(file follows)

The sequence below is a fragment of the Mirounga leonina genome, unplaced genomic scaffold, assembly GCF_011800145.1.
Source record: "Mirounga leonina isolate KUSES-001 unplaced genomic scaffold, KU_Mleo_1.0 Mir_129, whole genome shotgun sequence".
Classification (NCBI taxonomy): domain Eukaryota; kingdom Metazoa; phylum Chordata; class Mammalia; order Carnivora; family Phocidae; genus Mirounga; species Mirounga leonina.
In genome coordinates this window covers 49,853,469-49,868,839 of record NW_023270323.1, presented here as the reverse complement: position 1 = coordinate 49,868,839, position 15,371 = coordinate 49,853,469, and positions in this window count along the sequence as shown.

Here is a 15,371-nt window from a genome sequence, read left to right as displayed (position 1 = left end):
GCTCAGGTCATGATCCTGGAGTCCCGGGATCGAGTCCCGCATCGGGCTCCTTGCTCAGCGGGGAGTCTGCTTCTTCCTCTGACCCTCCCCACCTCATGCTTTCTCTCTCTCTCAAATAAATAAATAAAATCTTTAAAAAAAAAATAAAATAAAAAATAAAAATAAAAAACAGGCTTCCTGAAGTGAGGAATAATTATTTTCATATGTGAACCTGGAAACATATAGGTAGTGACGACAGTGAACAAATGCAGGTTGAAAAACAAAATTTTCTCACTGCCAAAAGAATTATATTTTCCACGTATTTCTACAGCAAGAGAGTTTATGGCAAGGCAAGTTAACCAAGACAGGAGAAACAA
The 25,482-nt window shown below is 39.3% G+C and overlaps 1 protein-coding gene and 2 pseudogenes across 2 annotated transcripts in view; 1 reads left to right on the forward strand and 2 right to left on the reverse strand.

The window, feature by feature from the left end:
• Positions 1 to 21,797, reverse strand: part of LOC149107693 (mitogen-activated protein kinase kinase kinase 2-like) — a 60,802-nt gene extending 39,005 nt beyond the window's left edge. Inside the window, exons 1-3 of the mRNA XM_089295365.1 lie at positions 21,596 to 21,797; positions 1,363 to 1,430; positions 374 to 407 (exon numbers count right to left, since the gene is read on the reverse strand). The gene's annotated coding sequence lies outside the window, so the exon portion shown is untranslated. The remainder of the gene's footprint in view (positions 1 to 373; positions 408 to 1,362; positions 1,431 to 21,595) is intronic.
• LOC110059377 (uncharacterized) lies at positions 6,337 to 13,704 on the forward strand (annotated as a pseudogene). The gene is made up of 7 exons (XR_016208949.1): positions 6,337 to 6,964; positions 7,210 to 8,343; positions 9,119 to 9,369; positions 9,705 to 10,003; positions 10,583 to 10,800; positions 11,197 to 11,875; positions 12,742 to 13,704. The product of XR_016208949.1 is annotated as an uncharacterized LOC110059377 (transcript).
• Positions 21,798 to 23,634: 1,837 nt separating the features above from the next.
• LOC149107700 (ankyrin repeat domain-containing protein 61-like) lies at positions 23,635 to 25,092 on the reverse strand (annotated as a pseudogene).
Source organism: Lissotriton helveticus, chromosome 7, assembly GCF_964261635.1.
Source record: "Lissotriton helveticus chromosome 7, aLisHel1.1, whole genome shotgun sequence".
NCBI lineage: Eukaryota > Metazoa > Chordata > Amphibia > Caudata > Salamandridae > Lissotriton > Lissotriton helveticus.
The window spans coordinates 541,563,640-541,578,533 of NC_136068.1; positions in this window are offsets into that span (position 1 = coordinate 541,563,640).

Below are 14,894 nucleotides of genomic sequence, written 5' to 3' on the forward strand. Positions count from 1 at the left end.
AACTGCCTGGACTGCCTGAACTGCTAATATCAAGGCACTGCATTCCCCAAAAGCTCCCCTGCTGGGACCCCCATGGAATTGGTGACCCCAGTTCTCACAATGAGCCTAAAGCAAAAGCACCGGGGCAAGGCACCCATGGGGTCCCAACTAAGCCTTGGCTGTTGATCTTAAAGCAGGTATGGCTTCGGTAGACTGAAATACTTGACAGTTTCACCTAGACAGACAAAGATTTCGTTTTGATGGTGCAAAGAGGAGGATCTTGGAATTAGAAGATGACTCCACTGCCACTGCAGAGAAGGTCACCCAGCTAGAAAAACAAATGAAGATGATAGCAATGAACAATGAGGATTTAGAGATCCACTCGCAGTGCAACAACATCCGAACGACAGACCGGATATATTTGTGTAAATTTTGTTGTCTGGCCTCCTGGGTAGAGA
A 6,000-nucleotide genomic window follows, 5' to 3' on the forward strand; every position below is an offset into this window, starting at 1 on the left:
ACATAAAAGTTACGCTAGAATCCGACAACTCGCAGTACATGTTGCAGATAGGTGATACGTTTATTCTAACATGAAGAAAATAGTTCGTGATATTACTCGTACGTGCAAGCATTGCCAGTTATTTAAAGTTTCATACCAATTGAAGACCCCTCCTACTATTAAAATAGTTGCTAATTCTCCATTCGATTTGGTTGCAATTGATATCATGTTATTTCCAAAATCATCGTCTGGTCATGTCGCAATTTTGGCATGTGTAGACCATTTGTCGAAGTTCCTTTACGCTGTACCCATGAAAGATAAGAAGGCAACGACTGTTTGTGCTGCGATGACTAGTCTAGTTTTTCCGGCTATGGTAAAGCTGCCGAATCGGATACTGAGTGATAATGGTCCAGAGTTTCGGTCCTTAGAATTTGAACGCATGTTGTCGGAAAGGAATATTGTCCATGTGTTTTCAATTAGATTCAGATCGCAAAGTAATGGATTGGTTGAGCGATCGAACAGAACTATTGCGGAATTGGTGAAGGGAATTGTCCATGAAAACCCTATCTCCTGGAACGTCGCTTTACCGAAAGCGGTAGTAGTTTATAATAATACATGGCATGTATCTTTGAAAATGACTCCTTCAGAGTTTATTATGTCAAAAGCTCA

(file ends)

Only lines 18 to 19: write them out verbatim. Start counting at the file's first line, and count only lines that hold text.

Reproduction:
AACTGCCTGGACTGCCTGAACTGCTAATATCAAGGCACTGCATTCCCCAAAAGCTCCCCTGCTGGGACCCCCATGGAATTGGTGACCCCAGTTCTCACAATGAGCCTAAAGCAAAAGCACCGGGGCAAGGCACCCATGGGGTCCCAACTAAGCCTTGGCTGTTGATCTTAAAGCAGGTATGGCTTCGGTAGACTGAAATACTTGACAGTTTCACCTAGACAGACAAAGATTTCGTTTTGATGGTGCAAAGAGGAGGATCTTGGAATTAGAAGATGACTCCACTGCCACTGCAGAGAAGGTCACCCAGCTAGAAAAACAAATGAAGATGATAGCAATGAACAATGAGGATTTAGAGATCCACTCGCAGTGCAACAACATCCGAACGACAGACCGGATATATTTGTGTAAATTTTGTTGTCTGGCCTCCTGGGTAGAGA
A 6,000-nucleotide genomic window follows, 5' to 3' on the forward strand; every position below is an offset into this window, starting at 1 on the left: